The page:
Alice is skipping in front of the stairs that lead down to the bottom level with two bedrooms, the largest of which I want to turn into my office. The arced entry leads to a small alcove with shelves and the door to another bedroom which we would like to turn into a guestroom which my mom can use when she comes over to visit us. Not visible in the photo because it's more to the left is the entry to the kitchen. Where I was standing when I took the above photo is plenty of space for a dining table so no more holding dishes on our laps soon.
After I had taken a photo of the living area I went back outside. Earlier on I had been trying to take a close-up photo of a Red Admiral, Vanessa atalanta rubria, a butterfly I knew from the Netherlands as "Atalanta". I saw several butterflies of this species flying around, sometimes getting together in the air. I was not sure if this was territorial behavior or courting. Now and then one butterfly landed on the light gray colored stones forming the drive way leading to our house.
And after several attempts I finally managed to take a few close-up photos of this beautiful butterfly. I couldn't recall if I had seen the Red Admiral before in Mexico, but I was very happy to be able to take a photo of a subspecies of the butterfly that's on the cover of my copy of "Field Guide to Butterflies of North America" by Jim P. Brock and Kenn Kaufman.
A little later our babysitter and Alice returned from the small park and asked me to come and have a look. They had found something. I went with them and easily spotted the colorful insect -- a leaf-footed bug, also known as squash bug -- that had gotten their attention. Next I took a picture; I had to, since Alice kept pointing and saying "photo, photo."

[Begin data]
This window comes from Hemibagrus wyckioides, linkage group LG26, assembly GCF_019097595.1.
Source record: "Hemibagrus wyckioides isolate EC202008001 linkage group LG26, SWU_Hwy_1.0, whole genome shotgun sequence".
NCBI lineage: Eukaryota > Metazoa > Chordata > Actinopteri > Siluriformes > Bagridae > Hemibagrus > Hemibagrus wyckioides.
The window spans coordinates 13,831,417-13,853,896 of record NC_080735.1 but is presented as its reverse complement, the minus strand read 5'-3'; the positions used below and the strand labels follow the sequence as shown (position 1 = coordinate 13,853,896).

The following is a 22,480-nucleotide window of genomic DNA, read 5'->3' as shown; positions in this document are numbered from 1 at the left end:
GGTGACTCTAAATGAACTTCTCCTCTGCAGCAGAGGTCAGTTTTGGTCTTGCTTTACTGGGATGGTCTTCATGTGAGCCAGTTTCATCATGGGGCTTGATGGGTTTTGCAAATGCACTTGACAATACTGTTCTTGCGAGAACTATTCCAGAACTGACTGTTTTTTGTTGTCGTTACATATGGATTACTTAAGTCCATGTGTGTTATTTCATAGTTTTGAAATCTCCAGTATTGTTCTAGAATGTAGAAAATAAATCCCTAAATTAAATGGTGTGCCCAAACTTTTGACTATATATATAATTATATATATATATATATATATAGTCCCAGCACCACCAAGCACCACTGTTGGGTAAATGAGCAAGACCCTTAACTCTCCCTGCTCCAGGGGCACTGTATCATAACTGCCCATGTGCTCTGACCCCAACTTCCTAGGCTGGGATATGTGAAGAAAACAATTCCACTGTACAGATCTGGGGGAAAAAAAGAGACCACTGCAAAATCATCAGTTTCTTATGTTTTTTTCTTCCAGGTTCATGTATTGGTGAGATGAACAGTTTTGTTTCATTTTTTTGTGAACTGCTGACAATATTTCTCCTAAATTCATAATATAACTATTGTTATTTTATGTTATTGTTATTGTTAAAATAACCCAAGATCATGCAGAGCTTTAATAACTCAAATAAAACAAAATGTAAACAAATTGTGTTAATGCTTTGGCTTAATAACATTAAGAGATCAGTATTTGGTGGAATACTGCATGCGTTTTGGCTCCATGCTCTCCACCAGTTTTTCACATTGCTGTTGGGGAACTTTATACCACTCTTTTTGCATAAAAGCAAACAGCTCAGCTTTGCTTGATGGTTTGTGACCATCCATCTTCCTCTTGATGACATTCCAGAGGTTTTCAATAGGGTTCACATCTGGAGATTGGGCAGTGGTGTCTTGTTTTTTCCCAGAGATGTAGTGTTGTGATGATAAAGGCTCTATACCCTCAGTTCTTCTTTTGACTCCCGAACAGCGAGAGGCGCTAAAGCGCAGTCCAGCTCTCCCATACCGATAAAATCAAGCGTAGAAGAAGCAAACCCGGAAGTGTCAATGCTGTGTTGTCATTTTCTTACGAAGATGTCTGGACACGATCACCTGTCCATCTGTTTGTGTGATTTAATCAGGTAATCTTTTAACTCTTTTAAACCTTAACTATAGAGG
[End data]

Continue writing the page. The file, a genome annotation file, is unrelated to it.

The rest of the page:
While I took the photo the babysitter spotted a much larger monster, around 4cm. Another leaf-footed bug, but more drab colors. I was quite sure that both animals were leaf-footed bugs, thanks to several browsing sessions in "Field guide to Insects of North America" by Eric R. Eaton and Kenn Kaufman. While writing this article I did some additional research and my best guess is that the colorful one is nymph (juvenile) of the same species as the large bug, most likely a member of the Giant mesquite bugs (Thasus sp.). A better identifaction of this bug is very welcome.
When we returned back to the house I watched birds with a yellow-green breast, dark head and a white line above the eye trying to catch a beetle. When Esme came out of the house she told me she had seen hummingbirds. So it looks like I don't have to walk far from the house to take photos of animals.
Back in our house in Coatepec I looked up the yellow-green breasted bird in "A guide to the birds of Mexico and Northern Central America" by Steve N.G. Howell and Sophie Web, a fantastic book, highly recommended. And I am quite sure I found the bird on plate 42: "Manakins/kiskadees and kingbirds", most likely number 6, the social flycatcher, Myiozetetes similis texensis, because it's the smallest of the three very similar birds on that plate, and I am somewhat sure the birds I saw had stubby bills. But will verify this the next time we visit the house.